Farming Proprietary estoppel: Spencer v Spencer

4th September 2023

Many farmers work on their parents’ farms on the assumption that they will one day inherit the same and be able to leave legacies to their own children. Although promises may be made, they are not always followed through to an individual’s final will and this can be detrimental for those who have relied on such assurances.

Facts of the case

In the recent case of Spencer v Spencer, the High Court considered a farming proprietary estoppel claim. A father had promised his son that he would inherit the family farm of around 405 acres on his death, if he worked on the farm with his father. The son relied on this statement, and worked on the farm for 40 years, but his father changed his will shortly before his death, leaving the farm to a discretionary trust with other beneficiaries.

Consideration by the High Court

The High Court identified a series of key factors which have been determined in decisions handed down in previous cases of this type – known more widely as proprietary estoppel. For a proprietary estoppel claim to be successful, there needs to be an assurance, reliance and detriment in that:

  • There must be an assurance by the person making the promise, which must be reasonably understood and unambiguous. In this case, the judge accepted the son’s account of his father’s promise for him to inherit the farm, even though the father had made some general assurances. The assurance must have been a sufficient inducement for the conduct which was detrimental. It does not however have to be the sole factor. In this case, it was accepted that the son had arranged his working life based on the assurances that he would inherit the farm.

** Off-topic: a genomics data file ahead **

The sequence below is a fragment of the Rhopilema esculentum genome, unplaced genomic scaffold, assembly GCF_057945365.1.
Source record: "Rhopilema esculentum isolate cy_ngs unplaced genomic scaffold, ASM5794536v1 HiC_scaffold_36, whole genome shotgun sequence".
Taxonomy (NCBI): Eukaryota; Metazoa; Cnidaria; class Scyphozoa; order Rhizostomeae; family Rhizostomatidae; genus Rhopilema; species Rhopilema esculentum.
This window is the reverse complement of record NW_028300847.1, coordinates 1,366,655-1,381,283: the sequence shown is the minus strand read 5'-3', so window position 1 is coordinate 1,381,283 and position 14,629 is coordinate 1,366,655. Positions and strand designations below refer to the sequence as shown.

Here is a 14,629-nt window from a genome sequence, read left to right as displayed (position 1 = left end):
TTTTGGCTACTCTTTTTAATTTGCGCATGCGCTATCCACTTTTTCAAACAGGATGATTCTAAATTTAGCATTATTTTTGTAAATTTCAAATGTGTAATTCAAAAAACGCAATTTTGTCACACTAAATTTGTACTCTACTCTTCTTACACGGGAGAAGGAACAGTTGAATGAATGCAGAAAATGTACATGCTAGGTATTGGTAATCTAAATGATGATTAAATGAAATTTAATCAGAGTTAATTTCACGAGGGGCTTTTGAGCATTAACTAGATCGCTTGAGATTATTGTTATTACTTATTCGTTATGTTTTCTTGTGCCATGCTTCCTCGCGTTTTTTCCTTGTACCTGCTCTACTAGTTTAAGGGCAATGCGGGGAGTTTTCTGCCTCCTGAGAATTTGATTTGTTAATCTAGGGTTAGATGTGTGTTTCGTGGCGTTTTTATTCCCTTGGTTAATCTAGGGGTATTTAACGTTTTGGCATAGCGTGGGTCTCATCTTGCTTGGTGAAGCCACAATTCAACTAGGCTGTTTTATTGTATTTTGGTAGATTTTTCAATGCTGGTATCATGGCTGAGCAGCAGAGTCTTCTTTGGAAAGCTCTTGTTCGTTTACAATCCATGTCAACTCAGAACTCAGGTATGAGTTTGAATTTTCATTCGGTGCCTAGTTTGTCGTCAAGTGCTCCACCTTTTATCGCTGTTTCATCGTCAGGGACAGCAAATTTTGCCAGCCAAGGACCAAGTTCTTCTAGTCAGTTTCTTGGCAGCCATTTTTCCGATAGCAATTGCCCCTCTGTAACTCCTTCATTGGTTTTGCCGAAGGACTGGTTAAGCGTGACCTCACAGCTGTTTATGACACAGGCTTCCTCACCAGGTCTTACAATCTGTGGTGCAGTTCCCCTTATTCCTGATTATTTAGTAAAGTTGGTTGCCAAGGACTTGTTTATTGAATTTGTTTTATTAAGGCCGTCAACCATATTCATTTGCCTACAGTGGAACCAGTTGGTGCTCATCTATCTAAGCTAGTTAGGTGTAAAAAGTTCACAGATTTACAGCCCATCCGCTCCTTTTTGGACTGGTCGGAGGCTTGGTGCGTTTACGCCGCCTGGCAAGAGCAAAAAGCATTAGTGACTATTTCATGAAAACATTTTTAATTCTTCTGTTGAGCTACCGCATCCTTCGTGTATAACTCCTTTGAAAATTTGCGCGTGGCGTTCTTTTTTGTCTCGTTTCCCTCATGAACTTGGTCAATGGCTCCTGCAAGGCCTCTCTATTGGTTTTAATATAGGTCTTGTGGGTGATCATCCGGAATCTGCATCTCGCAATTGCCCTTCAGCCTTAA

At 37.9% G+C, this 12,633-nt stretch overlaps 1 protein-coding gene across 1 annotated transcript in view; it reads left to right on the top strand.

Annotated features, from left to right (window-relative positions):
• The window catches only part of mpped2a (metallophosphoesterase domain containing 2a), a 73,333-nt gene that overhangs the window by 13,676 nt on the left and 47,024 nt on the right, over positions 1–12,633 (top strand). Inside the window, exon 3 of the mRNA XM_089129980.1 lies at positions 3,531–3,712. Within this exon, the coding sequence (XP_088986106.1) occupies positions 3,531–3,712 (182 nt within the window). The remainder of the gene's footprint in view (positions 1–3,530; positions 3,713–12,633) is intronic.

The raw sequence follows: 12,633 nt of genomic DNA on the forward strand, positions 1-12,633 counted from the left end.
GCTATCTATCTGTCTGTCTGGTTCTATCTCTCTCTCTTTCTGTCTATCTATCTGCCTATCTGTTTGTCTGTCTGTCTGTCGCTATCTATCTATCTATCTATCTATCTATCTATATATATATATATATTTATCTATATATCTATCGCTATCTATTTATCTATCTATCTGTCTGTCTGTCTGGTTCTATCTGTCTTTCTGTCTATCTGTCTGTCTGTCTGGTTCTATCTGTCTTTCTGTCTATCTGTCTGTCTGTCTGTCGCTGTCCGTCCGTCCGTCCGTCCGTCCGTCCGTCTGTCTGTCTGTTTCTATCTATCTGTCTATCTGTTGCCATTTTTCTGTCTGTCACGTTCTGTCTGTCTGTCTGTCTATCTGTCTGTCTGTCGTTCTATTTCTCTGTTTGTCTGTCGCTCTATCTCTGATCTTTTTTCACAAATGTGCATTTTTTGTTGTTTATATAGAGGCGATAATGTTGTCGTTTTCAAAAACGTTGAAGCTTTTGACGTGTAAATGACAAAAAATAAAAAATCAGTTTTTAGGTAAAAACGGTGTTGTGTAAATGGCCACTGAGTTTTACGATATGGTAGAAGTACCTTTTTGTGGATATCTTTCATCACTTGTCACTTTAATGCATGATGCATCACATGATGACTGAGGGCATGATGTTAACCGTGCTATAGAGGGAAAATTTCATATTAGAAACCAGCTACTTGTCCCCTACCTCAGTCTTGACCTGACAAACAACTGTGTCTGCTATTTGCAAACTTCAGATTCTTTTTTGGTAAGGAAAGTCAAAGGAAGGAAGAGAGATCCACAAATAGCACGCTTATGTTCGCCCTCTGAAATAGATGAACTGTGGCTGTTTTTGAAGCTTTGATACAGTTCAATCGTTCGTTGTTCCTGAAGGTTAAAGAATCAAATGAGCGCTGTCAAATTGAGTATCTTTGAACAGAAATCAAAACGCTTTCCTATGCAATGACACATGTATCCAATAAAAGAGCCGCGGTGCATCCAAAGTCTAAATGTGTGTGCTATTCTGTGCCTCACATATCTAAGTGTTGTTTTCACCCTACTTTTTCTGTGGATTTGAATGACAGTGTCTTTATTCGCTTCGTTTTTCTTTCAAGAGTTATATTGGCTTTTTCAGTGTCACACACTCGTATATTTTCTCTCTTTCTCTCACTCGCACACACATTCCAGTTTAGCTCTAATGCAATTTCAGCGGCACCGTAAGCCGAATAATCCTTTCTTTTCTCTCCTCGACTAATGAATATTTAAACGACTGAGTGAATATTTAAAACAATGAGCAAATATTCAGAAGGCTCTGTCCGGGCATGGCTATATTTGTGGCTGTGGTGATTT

• The conduct of the individual relying on the promise must be detrimental to them if the promise is not kept. The court held that an individual giving up other options for a large part of their working life was a sufficient detriment, as you cannot put a monetary value on this. The son had relied on the assurances to his detriment by not pursuing other opportunities and staying on the farm despite his difficult relationship with his father. The son had “…positioned his working life in significant part on the basis of the assurances that he will receive the farm. It is impossible now to unpick what he might have done differently with his life over 40 years if there had never been such assurances.
  • Finally, the court looked at the equity of the situation to determine whether the detriment for the son outweighed the consequences of enforcing the assurance against the father , who made the promise. The court held that “the appropriate remedy has to be determined by a court of equity having regard to all the circumstances at the time at which it is called upon to satisfy the equity.” Part of the farm known as “New Quarry” had been granted planning permission for mineral extraction after the father’s death. This increased the value of New Quarry and the court could not ignore this, even though the permission had been obtained two years after the father’s death.

The court held that the provisional remedy would be to transfer the farmland to the son, excluding the New Quarry. The New Quarry was excluded because it would represent a windfall to the son which was not in line with the son’s expectation of inheriting the farmland before his father’s death.  However, the son would be entitled to the agricultural value of the New Quarry so that he could acquire new fields to replace the New Quarry fields if he wished to do so.

The case demonstrates the power of proprietary estoppel and is a reminder to have a clear succession plan in place which is communicated within the family.

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